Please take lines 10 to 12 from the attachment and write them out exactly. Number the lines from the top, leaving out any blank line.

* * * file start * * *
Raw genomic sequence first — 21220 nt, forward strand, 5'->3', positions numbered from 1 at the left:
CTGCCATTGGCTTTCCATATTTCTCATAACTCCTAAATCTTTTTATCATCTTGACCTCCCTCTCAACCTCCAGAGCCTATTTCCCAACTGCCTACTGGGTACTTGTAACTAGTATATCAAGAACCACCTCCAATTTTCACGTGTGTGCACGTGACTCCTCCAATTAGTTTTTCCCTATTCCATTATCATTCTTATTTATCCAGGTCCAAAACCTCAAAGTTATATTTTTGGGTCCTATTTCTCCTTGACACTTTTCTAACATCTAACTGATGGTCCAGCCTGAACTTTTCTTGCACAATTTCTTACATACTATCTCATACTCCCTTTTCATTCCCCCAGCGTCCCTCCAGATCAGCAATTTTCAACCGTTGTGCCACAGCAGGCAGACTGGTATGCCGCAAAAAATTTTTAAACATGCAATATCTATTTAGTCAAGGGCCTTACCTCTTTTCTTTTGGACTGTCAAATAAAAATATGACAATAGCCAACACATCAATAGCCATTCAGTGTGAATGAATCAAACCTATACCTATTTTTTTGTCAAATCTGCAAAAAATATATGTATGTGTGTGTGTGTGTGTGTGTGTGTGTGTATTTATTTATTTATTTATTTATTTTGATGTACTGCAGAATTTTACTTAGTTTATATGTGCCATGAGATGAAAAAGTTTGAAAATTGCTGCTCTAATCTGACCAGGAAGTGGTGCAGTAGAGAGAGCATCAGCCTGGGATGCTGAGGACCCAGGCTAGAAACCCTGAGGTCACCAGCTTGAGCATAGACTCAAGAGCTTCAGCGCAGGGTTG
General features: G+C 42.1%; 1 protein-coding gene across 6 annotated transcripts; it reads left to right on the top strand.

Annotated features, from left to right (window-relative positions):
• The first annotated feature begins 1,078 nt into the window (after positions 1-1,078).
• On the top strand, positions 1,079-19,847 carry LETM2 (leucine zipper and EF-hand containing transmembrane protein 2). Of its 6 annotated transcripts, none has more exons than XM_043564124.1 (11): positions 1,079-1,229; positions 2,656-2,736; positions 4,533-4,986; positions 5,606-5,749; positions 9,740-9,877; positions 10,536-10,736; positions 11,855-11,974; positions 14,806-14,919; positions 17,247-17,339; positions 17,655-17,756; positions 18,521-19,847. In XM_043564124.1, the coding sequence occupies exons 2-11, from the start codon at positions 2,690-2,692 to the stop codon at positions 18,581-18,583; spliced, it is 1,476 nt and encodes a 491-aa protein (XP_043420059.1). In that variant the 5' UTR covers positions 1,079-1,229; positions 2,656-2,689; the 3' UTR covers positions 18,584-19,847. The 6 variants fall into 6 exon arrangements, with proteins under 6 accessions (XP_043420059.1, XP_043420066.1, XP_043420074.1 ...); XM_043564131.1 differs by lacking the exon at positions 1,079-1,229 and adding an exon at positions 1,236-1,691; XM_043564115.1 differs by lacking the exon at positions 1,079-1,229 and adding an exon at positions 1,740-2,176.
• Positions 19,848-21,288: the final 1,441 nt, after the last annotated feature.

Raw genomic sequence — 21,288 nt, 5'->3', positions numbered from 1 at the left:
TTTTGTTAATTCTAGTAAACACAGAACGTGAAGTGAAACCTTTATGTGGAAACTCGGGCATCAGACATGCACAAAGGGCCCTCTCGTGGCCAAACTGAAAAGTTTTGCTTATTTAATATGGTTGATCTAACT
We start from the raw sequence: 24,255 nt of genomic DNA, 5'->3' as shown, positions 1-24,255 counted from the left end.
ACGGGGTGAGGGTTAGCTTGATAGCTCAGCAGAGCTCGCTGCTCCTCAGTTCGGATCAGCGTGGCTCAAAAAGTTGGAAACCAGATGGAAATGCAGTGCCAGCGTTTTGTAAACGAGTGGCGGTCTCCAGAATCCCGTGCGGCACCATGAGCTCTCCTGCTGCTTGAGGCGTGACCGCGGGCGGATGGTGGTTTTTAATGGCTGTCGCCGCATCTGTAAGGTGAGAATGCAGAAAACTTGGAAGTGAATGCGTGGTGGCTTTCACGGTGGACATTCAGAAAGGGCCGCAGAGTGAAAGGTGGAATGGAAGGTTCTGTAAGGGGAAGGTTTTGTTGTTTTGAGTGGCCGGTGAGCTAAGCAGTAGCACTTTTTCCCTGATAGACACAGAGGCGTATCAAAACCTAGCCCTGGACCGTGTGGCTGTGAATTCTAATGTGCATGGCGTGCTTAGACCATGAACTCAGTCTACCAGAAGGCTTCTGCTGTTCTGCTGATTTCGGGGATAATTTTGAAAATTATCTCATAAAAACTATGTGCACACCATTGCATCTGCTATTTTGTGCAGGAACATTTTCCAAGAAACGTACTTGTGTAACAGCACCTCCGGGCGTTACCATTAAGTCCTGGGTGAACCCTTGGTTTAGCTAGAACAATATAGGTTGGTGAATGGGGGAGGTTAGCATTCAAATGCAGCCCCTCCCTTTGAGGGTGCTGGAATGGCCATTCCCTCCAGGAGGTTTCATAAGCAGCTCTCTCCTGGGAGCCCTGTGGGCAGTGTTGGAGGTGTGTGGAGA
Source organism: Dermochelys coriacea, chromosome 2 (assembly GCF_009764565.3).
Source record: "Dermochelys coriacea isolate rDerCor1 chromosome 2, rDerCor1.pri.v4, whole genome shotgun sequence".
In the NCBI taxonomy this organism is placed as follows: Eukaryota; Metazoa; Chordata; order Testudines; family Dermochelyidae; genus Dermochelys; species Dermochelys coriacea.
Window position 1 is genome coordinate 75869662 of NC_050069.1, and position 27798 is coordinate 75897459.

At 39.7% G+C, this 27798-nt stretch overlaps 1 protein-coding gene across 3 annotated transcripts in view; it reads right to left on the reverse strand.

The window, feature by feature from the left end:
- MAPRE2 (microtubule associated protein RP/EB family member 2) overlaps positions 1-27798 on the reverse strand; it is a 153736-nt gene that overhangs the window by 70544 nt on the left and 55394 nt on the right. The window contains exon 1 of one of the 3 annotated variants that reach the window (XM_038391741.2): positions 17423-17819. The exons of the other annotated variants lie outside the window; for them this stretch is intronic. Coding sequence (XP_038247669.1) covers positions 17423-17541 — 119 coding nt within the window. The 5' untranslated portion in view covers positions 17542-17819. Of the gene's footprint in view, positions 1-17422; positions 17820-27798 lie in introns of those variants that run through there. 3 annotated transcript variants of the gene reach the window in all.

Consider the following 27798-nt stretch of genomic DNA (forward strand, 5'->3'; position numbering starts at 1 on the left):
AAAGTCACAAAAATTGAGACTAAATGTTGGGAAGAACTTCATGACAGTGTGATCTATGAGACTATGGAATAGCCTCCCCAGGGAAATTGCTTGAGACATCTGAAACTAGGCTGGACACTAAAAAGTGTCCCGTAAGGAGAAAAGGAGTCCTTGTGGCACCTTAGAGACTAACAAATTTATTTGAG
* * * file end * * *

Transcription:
We start from the raw sequence: 24,255 nt of genomic DNA, 5'->3' as shown, positions 1-24,255 counted from the left end.
ACGGGGTGAGGGTTAGCTTGATAGCTCAGCAGAGCTCGCTGCTCCTCAGTTCGGATCAGCGTGGCTCAAAAAGTTGGAAACCAGATGGAAATGCAGTGCCAGCGTTTTGTAAACGAGTGGCGGTCTCCAGAATCCCGTGCGGCACCATGAGCTCTCCTGCTGCTTGAGGCGTGACCGCGGGCGGATGGTGGTTTTTAATGGCTGTCGCCGCATCTGTAAGGTGAGAATGCAGAAAACTTGGAAGTGAATGCGTGGTGGCTTTCACGGTGGACATTCAGAAAGGGCCGCAGAGTGAAAGGTGGAATGGAAGGTTCTGTAAGGGGAAGGTTTTGTTGTTTTGAGTGGCCGGTGAGCTAAGCAGTAGCACTTTTTCCCTGATAGACACAGAGGCGTATCAAAACCTAGCCCTGGACCGTGTGGCTGTGAATTCTAATGTGCATGGCGTGCTTAGACCATGAACTCAGTCTACCAGAAGGCTTCTGCTGTTCTGCTGATTTCGGGGATAATTTTGAAAATTATCTCATAAAAACTATGTGCACACCATTGCATCTGCTATTTTGTGCAGGAACATTTTCCAAGAAACGTACTTGTGTAACAGCACCTCCGGGCGTTACCATTAAGTCCTGGGTGAACCCTTGGTTTAGCTAGAACAATATAGGTTGGTGAATGGGGGAGGTTAGCATTCAAATGCAGCCCCTCCCTTTGAGGGTGCTGGAATGGCCATTCCCTCCAGGAGGTTTCATAAGCAGCTCTCTCCTGGGAGCCCTGTGGGCAGTGTTGGAGGTGTGTGGAGA
Source organism: Dermochelys coriacea, chromosome 2 (assembly GCF_009764565.3).